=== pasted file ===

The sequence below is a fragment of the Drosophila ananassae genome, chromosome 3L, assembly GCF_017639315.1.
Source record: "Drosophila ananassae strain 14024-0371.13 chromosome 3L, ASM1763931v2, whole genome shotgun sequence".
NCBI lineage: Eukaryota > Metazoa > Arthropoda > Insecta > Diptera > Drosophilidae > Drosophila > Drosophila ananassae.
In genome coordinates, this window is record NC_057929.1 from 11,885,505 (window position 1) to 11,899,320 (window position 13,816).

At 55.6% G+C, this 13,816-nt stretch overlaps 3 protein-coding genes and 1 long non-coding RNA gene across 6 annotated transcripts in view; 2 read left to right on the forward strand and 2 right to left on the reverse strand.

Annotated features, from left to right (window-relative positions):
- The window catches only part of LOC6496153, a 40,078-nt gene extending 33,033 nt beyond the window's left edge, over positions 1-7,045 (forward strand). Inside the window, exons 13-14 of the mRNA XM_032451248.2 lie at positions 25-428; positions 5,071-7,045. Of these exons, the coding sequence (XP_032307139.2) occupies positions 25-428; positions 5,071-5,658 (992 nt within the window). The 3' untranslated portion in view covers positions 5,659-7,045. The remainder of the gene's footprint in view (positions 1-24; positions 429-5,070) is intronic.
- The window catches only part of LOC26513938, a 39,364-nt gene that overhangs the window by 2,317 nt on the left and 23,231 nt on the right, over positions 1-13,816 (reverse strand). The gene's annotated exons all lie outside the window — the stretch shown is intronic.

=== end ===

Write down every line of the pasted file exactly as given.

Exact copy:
The sequence below is a fragment of the Drosophila ananassae genome, chromosome 3L, assembly GCF_017639315.1.
Source record: "Drosophila ananassae strain 14024-0371.13 chromosome 3L, ASM1763931v2, whole genome shotgun sequence".
NCBI lineage: Eukaryota > Metazoa > Arthropoda > Insecta > Diptera > Drosophilidae > Drosophila > Drosophila ananassae.
In genome coordinates, this window is record NC_057929.1 from 11,885,505 (window position 1) to 11,899,320 (window position 13,816).

At 55.6% G+C, this 13,816-nt stretch overlaps 3 protein-coding genes and 1 long non-coding RNA gene across 6 annotated transcripts in view; 2 read left to right on the forward strand and 2 right to left on the reverse strand.

Annotated features, from left to right (window-relative positions):
- The window catches only part of LOC6496153, a 40,078-nt gene extending 33,033 nt beyond the window's left edge, over positions 1-7,045 (forward strand). Inside the window, exons 13-14 of the mRNA XM_032451248.2 lie at positions 25-428; positions 5,071-7,045. Of these exons, the coding sequence (XP_032307139.2) occupies positions 25-428; positions 5,071-5,658 (992 nt within the window). The 3' untranslated portion in view covers positions 5,659-7,045. The remainder of the gene's footprint in view (positions 1-24; positions 429-5,070) is intronic.
- The window catches only part of LOC26513938, a 39,364-nt gene that overhangs the window by 2,317 nt on the left and 23,231 nt on the right, over positions 1-13,816 (reverse strand). The gene's annotated exons all lie outside the window — the stretch shown is intronic.